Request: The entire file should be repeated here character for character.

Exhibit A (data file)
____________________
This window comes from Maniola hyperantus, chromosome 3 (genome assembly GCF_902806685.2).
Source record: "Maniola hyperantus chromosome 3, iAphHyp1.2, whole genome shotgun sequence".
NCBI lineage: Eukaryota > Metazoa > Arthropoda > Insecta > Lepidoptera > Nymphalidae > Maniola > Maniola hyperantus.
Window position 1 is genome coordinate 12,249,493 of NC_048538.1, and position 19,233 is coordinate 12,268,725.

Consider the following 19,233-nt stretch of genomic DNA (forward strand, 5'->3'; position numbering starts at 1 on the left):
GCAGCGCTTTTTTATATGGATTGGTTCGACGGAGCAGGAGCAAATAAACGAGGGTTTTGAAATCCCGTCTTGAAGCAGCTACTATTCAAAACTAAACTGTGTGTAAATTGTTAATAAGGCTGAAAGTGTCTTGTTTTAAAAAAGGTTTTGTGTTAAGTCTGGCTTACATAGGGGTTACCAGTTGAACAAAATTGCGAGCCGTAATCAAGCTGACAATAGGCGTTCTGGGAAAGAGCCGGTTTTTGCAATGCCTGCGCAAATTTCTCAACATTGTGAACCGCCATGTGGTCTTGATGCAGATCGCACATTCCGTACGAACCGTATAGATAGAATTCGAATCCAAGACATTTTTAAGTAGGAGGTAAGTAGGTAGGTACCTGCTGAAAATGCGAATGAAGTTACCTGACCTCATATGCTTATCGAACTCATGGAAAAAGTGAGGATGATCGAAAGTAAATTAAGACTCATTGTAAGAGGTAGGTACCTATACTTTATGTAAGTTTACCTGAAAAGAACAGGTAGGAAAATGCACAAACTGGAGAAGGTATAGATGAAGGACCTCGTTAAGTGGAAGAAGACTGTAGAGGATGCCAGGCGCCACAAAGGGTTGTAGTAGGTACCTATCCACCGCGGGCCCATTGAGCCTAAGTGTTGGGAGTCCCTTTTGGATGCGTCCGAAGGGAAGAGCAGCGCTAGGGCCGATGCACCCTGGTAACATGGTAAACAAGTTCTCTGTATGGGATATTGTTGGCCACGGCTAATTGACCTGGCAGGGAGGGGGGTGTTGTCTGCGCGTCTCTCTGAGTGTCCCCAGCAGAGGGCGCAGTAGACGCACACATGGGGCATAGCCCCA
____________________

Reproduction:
This window comes from Maniola hyperantus, chromosome 3 (genome assembly GCF_902806685.2).
Source record: "Maniola hyperantus chromosome 3, iAphHyp1.2, whole genome shotgun sequence".
NCBI lineage: Eukaryota > Metazoa > Arthropoda > Insecta > Lepidoptera > Nymphalidae > Maniola > Maniola hyperantus.
Window position 1 is genome coordinate 12,249,493 of NC_048538.1, and position 19,233 is coordinate 12,268,725.

Consider the following 19,233-nt stretch of genomic DNA (forward strand, 5'->3'; position numbering starts at 1 on the left):
GCAGCGCTTTTTTATATGGATTGGTTCGACGGAGCAGGAGCAAATAAACGAGGGTTTTGAAATCCCGTCTTGAAGCAGCTACTATTCAAAACTAAACTGTGTGTAAATTGTTAATAAGGCTGAAAGTGTCTTGTTTTAAAAAAGGTTTTGTGTTAAGTCTGGCTTACATAGGGGTTACCAGTTGAACAAAATTGCGAGCCGTAATCAAGCTGACAATAGGCGTTCTGGGAAAGAGCCGGTTTTTGCAATGCCTGCGCAAATTTCTCAACATTGTGAACCGCCATGTGGTCTTGATGCAGATCGCACATTCCGTACGAACCGTATAGATAGAATTCGAATCCAAGACATTTTTAAGTAGGAGGTAAGTAGGTAGGTACCTGCTGAAAATGCGAATGAAGTTACCTGACCTCATATGCTTATCGAACTCATGGAAAAAGTGAGGATGATCGAAAGTAAATTAAGACTCATTGTAAGAGGTAGGTACCTATACTTTATGTAAGTTTACCTGAAAAGAACAGGTAGGAAAATGCACAAACTGGAGAAGGTATAGATGAAGGACCTCGTTAAGTGGAAGAAGACTGTAGAGGATGCCAGGCGCCACAAAGGGTTGTAGTAGGTACCTATCCACCGCGGGCCCATTGAGCCTAAGTGTTGGGAGTCCCTTTTGGATGCGTCCGAAGGGAAGAGCAGCGCTAGGGCCGATGCACCCTGGTAACATGGTAAACAAGTTCTCTGTATGGGATATTGTTGGCCACGGCTAATTGACCTGGCAGGGAGGGGGGTGTTGTCTGCGCGTCTCTCTGAGTGTCCCCAGCAGAGGGCGCAGTAGACGCACACATGGGGCATAGCCCCA